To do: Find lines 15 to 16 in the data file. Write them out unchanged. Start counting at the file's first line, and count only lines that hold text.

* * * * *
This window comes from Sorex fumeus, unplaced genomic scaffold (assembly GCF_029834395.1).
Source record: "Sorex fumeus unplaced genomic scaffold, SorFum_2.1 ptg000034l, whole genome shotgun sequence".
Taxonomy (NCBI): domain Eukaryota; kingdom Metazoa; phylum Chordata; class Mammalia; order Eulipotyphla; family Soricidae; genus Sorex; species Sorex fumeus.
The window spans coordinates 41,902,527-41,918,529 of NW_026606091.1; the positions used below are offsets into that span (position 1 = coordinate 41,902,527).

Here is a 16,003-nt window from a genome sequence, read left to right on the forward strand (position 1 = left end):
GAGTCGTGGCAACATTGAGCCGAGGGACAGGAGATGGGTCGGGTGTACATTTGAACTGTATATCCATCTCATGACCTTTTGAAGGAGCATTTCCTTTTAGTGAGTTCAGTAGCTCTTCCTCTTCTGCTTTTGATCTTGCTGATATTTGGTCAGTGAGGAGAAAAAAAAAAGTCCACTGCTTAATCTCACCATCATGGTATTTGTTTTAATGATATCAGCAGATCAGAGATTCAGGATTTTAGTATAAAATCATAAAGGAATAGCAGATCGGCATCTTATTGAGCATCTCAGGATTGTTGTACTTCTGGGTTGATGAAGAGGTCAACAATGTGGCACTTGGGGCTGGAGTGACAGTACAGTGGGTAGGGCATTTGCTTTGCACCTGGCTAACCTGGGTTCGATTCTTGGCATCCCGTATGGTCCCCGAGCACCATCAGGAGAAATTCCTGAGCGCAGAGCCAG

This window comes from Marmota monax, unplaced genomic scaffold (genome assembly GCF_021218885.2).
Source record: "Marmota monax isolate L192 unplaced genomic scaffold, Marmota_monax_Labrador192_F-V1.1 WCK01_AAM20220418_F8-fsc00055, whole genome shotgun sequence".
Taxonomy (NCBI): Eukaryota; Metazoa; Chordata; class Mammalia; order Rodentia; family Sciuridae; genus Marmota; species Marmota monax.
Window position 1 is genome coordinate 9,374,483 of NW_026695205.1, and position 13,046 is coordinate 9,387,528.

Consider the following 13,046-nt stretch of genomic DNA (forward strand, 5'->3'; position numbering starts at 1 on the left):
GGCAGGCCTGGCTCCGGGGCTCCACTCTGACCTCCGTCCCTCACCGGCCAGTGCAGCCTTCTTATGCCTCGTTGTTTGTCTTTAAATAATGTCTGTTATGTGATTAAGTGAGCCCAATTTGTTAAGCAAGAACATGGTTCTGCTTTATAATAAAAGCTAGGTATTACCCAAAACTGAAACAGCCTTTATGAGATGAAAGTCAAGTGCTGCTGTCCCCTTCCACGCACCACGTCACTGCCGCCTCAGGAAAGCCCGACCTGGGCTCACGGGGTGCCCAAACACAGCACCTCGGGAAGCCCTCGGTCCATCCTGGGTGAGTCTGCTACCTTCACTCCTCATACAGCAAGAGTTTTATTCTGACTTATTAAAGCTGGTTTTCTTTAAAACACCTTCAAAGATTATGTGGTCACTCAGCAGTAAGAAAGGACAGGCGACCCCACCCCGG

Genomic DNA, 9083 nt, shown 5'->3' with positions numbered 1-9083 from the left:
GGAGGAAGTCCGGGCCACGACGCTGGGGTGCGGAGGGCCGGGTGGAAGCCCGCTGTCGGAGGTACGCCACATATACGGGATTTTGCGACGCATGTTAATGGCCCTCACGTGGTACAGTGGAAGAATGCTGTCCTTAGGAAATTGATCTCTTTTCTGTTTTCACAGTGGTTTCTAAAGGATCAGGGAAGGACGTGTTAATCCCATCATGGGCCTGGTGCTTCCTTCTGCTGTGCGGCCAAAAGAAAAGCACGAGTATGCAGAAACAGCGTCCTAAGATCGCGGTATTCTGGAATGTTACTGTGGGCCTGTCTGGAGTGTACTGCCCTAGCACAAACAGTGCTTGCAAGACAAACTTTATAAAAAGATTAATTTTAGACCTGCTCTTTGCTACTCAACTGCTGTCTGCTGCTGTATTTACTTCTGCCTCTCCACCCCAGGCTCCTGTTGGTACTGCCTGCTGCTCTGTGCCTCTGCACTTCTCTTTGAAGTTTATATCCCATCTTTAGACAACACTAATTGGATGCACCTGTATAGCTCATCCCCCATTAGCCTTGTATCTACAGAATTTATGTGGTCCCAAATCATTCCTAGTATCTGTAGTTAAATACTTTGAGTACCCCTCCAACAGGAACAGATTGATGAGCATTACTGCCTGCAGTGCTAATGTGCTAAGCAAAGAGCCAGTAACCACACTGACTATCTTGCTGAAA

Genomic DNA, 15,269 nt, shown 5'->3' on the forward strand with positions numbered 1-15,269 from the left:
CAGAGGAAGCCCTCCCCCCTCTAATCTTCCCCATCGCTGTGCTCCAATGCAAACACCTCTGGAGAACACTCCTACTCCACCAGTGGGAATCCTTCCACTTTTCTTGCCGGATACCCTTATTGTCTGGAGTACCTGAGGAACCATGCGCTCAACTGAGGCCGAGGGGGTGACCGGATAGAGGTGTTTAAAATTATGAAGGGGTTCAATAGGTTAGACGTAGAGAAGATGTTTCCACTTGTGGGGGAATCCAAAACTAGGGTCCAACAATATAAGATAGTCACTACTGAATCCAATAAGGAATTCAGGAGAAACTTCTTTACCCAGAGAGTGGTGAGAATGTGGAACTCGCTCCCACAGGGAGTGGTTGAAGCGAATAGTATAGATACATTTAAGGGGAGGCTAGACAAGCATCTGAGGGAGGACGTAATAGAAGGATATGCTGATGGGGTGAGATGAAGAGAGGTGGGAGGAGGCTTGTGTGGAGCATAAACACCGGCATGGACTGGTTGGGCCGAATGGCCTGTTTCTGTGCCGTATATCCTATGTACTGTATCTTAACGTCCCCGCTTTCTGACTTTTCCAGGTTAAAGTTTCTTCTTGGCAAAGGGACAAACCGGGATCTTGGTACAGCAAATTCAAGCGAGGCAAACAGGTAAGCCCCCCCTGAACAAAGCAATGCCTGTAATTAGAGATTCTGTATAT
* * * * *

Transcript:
Genomic DNA, 15,269 nt, shown 5'->3' on the forward strand with positions numbered 1-15,269 from the left:
CAGAGGAAGCCCTCCCCCCTCTAATCTTCCCCATCGCTGTGCTCCAATGCAAACACCTCTGGAGAACACTCCTACTCCACCAGTGGGAATCCTTCCACTTTTCTTGCCGGATACCCTTATTGTCTGGAGTACCTGAGGAACCATGCGCTCAACTGAGGCCGAGGGGGTGACCGGATAGAGGTGTTTAAAATTATGAAGGGGTTCAATAGGTTAGACGTAGAGAAGATGTTTCCACTTGTGGGGGAATCCAAAACTAGGGTCCAACAATATAAGATAGTCACTACTGAATCCAATAAGGAATTCAGGAGAAACTTCTTTACCCAGAGAGTGGTGAGAATGTGGAACTCGCTCCCACAGGGAGTGGTTGAAGCGAATAGTATAGATACATTTAAGGGGAGGCTAGACAAGCATCTGAGGGAGGACGTAATAGAAGGATATGCTGATGGGGTGAGATGAAGAGAGGTGGGAGGAGGCTTGTGTGGAGCATAAACACCGGCATGGACTGGTTGGGCCGAATGGCCTGTTTCTGTGCCGTATATCCTATGTACTGTATCTTAACGTCCCCGCTTTCTGACTTTTCCAGGTTAAAGTTTCTTCTTGGCAAAGGGACAAACCGGGATCTTGGTACAGCAAATTCAAGCGAGGCAAACAGGTAAGCCCCCCCTGAACAAAGCAATGCCTGTAATTAGAGATTCTGTATAT